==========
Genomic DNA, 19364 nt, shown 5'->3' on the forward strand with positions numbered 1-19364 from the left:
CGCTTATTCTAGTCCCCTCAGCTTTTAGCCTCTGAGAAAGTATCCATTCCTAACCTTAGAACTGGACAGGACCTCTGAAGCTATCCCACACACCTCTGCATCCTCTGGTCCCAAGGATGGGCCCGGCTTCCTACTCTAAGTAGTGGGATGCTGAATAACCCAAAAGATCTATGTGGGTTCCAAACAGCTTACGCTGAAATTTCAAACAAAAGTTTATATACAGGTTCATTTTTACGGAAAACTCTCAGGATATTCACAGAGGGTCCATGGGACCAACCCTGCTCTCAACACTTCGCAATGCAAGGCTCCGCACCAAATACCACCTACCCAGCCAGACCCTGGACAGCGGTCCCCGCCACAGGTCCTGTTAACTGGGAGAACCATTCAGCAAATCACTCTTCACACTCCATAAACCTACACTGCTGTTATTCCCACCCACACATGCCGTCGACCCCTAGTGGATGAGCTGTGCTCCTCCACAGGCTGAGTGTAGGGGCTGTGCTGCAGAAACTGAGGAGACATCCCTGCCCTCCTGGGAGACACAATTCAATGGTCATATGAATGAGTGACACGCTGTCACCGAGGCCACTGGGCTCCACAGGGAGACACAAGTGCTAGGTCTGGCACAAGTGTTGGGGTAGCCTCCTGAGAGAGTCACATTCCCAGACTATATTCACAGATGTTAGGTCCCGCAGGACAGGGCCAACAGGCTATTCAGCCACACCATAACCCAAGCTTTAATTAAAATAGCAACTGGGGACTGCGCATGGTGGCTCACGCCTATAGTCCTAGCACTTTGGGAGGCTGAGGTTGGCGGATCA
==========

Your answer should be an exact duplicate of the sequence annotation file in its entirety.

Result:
Genomic DNA, 19364 nt, shown 5'->3' on the forward strand with positions numbered 1-19364 from the left:
CGCTTATTCTAGTCCCCTCAGCTTTTAGCCTCTGAGAAAGTATCCATTCCTAACCTTAGAACTGGACAGGACCTCTGAAGCTATCCCACACACCTCTGCATCCTCTGGTCCCAAGGATGGGCCCGGCTTCCTACTCTAAGTAGTGGGATGCTGAATAACCCAAAAGATCTATGTGGGTTCCAAACAGCTTACGCTGAAATTTCAAACAAAAGTTTATATACAGGTTCATTTTTACGGAAAACTCTCAGGATATTCACAGAGGGTCCATGGGACCAACCCTGCTCTCAACACTTCGCAATGCAAGGCTCCGCACCAAATACCACCTACCCAGCCAGACCCTGGACAGCGGTCCCCGCCACAGGTCCTGTTAACTGGGAGAACCATTCAGCAAATCACTCTTCACACTCCATAAACCTACACTGCTGTTATTCCCACCCACACATGCCGTCGACCCCTAGTGGATGAGCTGTGCTCCTCCACAGGCTGAGTGTAGGGGCTGTGCTGCAGAAACTGAGGAGACATCCCTGCCCTCCTGGGAGACACAATTCAATGGTCATATGAATGAGTGACACGCTGTCACCGAGGCCACTGGGCTCCACAGGGAGACACAAGTGCTAGGTCTGGCACAAGTGTTGGGGTAGCCTCCTGAGAGAGTCACATTCCCAGACTATATTCACAGATGTTAGGTCCCGCAGGACAGGGCCAACAGGCTATTCAGCCACACCATAACCCAAGCTTTAATTAAAATAGCAACTGGGGACTGCGCATGGTGGCTCACGCCTATAGTCCTAGCACTTTGGGAGGCTGAGGTTGGCGGATCA